In Germany, Christian Democratic Union (CDU) leader Armin Laschet clinched the nomination for chancellor from his coalition after Christian Social Union (CSU) leader Markus Soeder conceded yesterday. The contest in September will now be between Laschet, the “continuity” candidate to succeed Chancellor Merkel, and the Green’s Annalena Baerbock, who was nominated Monday. Perhaps it’s just a bounce thanks to media attention, but a poll yesterday showed 28% support the Greens, 21% the CDU/CSU, and 13% the center-left SPD, meaning it’s likely to be a close race. A chancellor from the Greens – especially if they arrange a coalition that excludes the CDU/CSU – would be a huge change for Germany and the EU.
Note: The table above is updated before publication with the latest consensus forecasts. However, the text & charts are prepared ahead of time. Therefore, there can be discrepancies between the forecasts given in the table above and in the text & charts.
We already had the UK inflation data. It was generally in line with expectations or a bit weaker.
Next up is the Canadian inflation data. Headline inflation on a yoy basis is expected to jump, but a lot of that is just base effect – it was down 0.6% mom in March 2020 (and -0.7% mom in April, so get ready for a repeat next month.)
In any case it barely matters at all, because in 1½ hours we’ll get the Bank of Canada rate decision. As usual I discussed this in far more depth and detail than anyone wants to hear in my Weekly Outlook, which you can read if you want just by clicking on that link. But to sum up, I don’t think they’ll do much. Things are going well there with the economy, but new virus cases have been rising since mid-March, meaning it’s probably too early for them to get entirely optimistic.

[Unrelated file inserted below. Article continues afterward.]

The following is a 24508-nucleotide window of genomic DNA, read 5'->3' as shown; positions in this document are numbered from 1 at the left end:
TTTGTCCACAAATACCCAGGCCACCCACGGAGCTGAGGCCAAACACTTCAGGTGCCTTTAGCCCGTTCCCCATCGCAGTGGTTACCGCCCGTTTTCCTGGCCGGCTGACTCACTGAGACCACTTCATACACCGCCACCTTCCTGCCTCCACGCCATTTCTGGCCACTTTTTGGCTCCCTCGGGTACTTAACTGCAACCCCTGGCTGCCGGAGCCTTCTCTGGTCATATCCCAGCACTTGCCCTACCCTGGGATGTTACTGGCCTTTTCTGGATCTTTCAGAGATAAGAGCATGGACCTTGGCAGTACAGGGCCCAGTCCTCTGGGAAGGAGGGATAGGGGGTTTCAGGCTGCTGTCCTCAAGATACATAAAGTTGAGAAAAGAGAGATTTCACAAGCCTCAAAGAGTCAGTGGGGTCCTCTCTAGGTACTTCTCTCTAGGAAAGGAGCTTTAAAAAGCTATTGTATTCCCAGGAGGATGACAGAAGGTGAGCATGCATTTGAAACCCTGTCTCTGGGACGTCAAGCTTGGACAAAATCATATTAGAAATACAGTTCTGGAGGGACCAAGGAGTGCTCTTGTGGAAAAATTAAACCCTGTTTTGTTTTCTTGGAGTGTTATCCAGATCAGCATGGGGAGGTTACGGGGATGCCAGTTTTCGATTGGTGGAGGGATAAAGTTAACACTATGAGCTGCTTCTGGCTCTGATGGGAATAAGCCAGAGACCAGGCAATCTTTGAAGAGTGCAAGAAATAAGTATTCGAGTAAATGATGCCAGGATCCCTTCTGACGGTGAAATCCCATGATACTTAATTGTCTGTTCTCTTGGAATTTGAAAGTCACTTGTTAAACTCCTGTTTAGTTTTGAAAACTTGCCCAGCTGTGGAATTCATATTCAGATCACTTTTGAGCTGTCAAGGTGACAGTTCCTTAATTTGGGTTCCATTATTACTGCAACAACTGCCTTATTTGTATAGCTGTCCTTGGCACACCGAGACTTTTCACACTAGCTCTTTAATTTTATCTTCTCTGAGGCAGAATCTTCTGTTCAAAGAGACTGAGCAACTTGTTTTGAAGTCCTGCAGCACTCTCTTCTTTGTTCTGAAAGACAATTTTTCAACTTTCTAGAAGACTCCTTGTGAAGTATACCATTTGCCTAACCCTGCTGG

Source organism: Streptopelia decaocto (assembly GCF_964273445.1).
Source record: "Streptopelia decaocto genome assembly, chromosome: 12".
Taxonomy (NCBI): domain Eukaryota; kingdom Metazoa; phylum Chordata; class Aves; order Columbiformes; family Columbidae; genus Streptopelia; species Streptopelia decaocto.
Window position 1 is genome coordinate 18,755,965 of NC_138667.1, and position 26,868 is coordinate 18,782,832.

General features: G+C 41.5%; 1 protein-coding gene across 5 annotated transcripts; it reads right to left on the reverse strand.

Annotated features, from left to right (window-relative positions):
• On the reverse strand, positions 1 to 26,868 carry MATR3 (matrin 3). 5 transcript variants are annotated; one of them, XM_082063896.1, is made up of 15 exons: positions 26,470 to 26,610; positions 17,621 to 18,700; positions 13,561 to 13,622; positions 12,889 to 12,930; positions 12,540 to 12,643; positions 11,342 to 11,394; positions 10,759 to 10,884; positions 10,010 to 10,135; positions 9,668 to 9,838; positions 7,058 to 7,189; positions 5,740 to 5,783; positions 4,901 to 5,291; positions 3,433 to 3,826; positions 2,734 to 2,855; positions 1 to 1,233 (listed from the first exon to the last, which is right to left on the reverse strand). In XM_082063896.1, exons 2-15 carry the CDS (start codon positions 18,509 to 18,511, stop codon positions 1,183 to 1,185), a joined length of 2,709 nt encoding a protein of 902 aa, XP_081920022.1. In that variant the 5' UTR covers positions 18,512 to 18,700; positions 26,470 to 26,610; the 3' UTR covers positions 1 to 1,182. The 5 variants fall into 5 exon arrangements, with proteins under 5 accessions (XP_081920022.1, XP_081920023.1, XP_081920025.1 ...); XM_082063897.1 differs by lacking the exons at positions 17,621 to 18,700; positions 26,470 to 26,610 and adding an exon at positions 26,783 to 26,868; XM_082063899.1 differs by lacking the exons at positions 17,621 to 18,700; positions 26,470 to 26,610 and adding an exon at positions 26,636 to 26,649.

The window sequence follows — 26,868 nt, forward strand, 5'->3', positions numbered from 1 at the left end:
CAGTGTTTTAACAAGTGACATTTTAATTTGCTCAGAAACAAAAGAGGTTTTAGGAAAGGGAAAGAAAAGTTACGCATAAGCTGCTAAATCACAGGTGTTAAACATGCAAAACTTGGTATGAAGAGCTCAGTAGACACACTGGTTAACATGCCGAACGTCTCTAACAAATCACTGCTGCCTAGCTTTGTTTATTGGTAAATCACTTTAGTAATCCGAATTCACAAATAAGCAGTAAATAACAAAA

The one area where we might see some change is in the Bank’s bond purchases, which currently run “at least $4 billion per week.” At the March meeting, the statement said that “As the Governing Council continues to gain confidence in the strength of the recovery, the pace of net purchases of Government of Canada bonds will be adjusted as required.” Speculation in the market is that they might reduce this to CAD 3bn or so and extend the weighted-average maturity of their purchases so that they don’t own as much of the short end of the market. That could be taken as the start of tapering and push CAD higher.
Monday’s FY21/22 budget makes this decision more likely. In the Budget, the government cut the deficit but changed the funding mix to emphasize issuance in the long end. This means the Bank will have to reduce its purchases in the short end to keep the market functioning smoothly, while also creating more long-end paper for the Bank to operate in. One might think that the Budget decision was made with some idea of what the Bank might decide to do today.
The other thing people will be looking for is any changes to their economic forecasts in the April Monetary Policy Report. It’s likely that they’ll upgrade their forecasts as the economy has been improving faster than they assumed when they made their last forecasts, in January, e.g. Q1 GDP is likely to come in around 6% annualized rather than the 2.5% contraction that the Bank had expected. I don’t think they will make any significant change in their forward guidance as a result however as central banks have tended to be conservative on this front, given the uncertainties caused by the pandemic.
Recently we haven’t seen much unusual volatility in CAD on Bank of Canada days when there hasn’t been a change in policy. I’d expect to see the same, although we could see CAD firm further in line with any improved forecasts for the economy. It’s already the second-best-performing G10 currency so far this year, after NOK. The two “petro-currencies” have benefited from the 30% rise in oil prices so far this year.